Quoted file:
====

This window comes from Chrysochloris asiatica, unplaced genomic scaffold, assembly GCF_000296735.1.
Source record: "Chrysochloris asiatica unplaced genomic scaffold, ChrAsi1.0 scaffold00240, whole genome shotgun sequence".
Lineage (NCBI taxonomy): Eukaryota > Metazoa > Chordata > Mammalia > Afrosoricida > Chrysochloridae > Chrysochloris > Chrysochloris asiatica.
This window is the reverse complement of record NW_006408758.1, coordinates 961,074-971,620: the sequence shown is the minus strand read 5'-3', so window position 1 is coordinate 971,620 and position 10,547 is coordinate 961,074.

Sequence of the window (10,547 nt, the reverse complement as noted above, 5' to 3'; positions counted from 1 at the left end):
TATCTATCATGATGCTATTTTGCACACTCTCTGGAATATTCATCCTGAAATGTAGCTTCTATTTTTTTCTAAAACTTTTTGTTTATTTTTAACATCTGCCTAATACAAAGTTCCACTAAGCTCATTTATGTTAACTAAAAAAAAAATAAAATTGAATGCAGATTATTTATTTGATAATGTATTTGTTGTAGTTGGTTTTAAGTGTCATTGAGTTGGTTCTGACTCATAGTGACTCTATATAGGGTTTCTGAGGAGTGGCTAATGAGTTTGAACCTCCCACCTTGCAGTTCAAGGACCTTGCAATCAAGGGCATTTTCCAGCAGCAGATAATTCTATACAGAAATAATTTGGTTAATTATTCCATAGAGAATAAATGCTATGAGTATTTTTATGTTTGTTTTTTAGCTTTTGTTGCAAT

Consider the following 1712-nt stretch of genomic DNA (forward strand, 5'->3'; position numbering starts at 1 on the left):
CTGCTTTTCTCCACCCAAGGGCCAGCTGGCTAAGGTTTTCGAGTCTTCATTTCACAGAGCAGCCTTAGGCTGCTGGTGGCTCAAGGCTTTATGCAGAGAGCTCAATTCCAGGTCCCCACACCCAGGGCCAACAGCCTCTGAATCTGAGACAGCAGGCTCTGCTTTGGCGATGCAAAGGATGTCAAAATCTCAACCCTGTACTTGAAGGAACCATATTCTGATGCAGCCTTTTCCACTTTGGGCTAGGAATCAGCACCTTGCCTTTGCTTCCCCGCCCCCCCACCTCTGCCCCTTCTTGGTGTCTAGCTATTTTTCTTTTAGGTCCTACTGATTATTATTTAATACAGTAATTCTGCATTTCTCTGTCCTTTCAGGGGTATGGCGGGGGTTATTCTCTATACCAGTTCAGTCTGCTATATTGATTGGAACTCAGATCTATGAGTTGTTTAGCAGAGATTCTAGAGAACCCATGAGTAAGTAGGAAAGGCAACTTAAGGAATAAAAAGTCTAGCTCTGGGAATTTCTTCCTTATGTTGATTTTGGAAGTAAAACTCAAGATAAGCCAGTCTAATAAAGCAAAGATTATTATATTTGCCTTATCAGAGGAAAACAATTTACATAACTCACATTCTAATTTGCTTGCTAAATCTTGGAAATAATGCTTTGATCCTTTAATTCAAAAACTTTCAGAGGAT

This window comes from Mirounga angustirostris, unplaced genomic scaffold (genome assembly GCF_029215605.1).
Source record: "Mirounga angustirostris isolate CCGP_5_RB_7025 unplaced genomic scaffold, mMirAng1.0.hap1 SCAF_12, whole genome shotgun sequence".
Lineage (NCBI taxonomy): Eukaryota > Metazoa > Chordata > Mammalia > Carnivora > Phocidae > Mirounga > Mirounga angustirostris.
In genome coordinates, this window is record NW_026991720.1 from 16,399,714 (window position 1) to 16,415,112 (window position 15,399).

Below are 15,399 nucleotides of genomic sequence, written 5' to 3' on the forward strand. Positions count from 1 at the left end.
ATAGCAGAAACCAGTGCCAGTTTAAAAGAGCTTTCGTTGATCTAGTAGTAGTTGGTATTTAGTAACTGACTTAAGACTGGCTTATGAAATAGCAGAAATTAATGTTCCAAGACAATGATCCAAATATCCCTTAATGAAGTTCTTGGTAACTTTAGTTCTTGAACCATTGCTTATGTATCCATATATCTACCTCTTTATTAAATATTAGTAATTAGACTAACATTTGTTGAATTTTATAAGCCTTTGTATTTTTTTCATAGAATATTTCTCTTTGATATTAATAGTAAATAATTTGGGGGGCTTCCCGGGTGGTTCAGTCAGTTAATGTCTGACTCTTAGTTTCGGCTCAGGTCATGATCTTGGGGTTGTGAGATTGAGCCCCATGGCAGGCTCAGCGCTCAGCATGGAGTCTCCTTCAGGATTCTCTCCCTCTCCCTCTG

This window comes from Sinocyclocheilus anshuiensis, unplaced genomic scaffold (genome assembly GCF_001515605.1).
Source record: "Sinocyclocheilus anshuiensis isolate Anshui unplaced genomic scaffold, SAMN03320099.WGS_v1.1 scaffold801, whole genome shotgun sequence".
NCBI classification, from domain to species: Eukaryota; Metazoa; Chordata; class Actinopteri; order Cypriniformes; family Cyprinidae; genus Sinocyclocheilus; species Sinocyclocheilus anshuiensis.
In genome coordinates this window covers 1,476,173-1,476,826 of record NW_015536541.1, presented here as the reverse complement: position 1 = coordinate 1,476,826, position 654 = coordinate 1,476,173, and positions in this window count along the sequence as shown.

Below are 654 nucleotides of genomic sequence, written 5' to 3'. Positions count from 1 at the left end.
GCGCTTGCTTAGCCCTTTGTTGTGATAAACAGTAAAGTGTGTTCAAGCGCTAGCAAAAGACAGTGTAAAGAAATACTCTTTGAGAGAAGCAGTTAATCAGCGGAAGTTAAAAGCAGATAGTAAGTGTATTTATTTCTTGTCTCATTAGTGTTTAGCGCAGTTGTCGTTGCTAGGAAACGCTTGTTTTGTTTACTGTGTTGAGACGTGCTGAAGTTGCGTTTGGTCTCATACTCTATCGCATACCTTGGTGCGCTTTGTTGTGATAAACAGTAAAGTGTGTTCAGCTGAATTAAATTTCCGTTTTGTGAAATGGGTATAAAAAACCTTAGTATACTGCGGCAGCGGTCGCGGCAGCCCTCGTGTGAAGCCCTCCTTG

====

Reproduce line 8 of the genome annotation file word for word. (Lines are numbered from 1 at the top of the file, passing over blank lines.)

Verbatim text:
CTGCTTTTCTCCACCCAAGGGCCAGCTGGCTAAGGTTTTCGAGTCTTCATTTCACAGAGCAGCCTTAGGCTGCTGGTGGCTCAAGGCTTTATGCAGAGAGCTCAATTCCAGGTCCCCACACCCAGGGCCAACAGCCTCTGAATCTGAGACAGCAGGCTCTGCTTTGGCGATGCAAAGGATGTCAAAATCTCAACCCTGTACTTGAAGGAACCATATTCTGATGCAGCCTTTTCCACTTTGGGCTAGGAATCAGCACCTTGCCTTTGCTTCCCCGCCCCCCCACCTCTGCCCCTTCTTGGTGTCTAGCTATTTTTCTTTTAGGTCCTACTGATTATTATTTAATACAGTAATTCTGCATTTCTCTGTCCTTTCAGGGGTATGGCGGGGGTTATTCTCTATACCAGTTCAGTCTGCTATATTGATTGGAACTCAGATCTATGAGTTGTTTAGCAGAGATTCTAGAGAACCCATGAGTAAGTAGGAAAGGCAACTTAAGGAATAAAAAGTCTAGCTCTGGGAATTTCTTCCTTATGTTGATTTTGGAAGTAAAACTCAAGATAAGCCAGTCTAATAAAGCAAAGATTATTATATTTGCCTTATCAGAGGAAAACAATTTACATAACTCACATTCTAATTTGCTTGCTAAATCTTGGAAATAATGCTTTGATCCTTTAATTCAAAAACTTTCAGAGGAT